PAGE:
This means that GreenFrame follows the whole system: the frontend, the backend, the database and the network.

The process of running GreenFrame tests is fully automated and, thanks to its container-based architecture, it works smoothly in any continuous integration (CI) and deployment (CD) system. New scans can be triggered whenever a developer pushes a change in code, giving us the ability to detect any kind of improvement or regression in the overall system’s environmental footprint before we roll out a new feature into production.

Limits and results

For our proof of concept, led by François Dume and Olivier Hoffschir, we were able to start the project quickly because we were already in the process of converting all our applications to a container-based infrastructure. The implementation of this type of architecture is a strong requirement for the use of this tool. But some services (databases, API, CDN) turned out to be more difficult to integrate into this controlled environment. In some cases, we had to simulate services, for example using static text files, which could lead to underestimations.

The first results were not necessarily revolutionary and essentially confirmed our hypotheses according to which the majority of energy consumption is on the user’s side (browser, screen, network, etc.). They also pointed out that video transit and decoding constitute the bulk of the carbon emissions of a media service like arte.tv (Fig. 2).

Figure 2: Client device and network account for the vast majority of power consumption.

Reducing our overall carbon footprint means above all reducing our energy consumption on the customer side. The challenge will be to find a balance between reducing the carbon footprint without compromising UI / UX. As a positive side effect, it will also mean a significant improvement in page and video load times.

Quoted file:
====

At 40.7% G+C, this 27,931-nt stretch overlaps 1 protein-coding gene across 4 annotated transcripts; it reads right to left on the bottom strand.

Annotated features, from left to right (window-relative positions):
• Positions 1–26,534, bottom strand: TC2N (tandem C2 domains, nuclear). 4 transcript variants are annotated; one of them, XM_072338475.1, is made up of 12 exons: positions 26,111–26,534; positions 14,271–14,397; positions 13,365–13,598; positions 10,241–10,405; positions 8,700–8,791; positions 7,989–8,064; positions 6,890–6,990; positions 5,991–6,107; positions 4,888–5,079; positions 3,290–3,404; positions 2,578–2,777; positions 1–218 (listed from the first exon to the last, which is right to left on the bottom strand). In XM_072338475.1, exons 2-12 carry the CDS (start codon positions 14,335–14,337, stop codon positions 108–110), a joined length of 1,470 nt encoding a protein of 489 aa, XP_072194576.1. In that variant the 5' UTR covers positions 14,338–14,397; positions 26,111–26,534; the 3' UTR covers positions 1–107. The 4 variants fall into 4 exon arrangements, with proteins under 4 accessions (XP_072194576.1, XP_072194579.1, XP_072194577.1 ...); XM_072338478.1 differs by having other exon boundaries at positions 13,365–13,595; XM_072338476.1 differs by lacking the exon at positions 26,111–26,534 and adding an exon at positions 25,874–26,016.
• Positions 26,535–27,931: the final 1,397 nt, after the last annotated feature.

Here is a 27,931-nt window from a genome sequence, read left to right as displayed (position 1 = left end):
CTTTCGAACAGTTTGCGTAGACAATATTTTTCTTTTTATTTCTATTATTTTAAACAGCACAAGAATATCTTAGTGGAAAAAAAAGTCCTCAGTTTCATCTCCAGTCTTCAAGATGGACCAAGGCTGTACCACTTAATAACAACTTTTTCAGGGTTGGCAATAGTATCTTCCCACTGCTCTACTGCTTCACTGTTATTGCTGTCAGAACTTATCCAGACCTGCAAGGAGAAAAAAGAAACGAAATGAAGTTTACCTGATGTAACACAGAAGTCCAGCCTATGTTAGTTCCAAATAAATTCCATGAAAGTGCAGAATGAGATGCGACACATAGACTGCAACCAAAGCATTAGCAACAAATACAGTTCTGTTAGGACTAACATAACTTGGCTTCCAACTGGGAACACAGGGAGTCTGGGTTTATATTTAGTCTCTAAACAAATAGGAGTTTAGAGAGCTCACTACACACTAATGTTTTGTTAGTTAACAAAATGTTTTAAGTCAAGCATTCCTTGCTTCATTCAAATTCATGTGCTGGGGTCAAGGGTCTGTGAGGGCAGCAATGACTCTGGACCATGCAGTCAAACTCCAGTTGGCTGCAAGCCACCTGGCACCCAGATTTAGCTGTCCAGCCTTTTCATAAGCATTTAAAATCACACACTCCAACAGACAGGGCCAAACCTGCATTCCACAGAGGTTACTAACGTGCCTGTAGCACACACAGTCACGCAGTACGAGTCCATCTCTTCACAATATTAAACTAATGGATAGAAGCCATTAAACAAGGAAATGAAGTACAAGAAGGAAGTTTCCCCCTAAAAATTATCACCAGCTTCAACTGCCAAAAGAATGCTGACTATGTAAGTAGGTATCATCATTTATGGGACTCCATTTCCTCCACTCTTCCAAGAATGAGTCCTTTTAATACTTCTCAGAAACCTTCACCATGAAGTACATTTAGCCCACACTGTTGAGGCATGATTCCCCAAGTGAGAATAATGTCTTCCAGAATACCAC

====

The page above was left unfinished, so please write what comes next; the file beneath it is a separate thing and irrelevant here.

And after?

We will continue to use GreenFrame at ARTE and integrate it into our CI system in order to detect regressions upstream of our development processes. We will also take the example of other important issues such as web performance and security, and determine a monthly “carbon budget”, combined with a set of internal rules to limit (and reduce) energy consumption.

Another approach will be to take environmental criteria more into consideration when choosing, for example, a new CDN provider, as this represents a large part of our video infrastructure. CDNs do not currently provide CO2 emissions measurements, but they will if enough customers need them.

Finally, we understand that optimizing a service’s footprint can lead to more use, and ultimately more emissions. We want to provide transparency to our viewers so that they can make informed decisions about how they watch ARTE videos.

Then, all the requirements will be met for a virtuous circle allowing us to induce a sustainable transformation of business at ARTE, thus meeting our responsibility as a public service media to contribute to improving the environmental impact of our industry. .

This article first appeared in issue 48 of Tech-I magazine.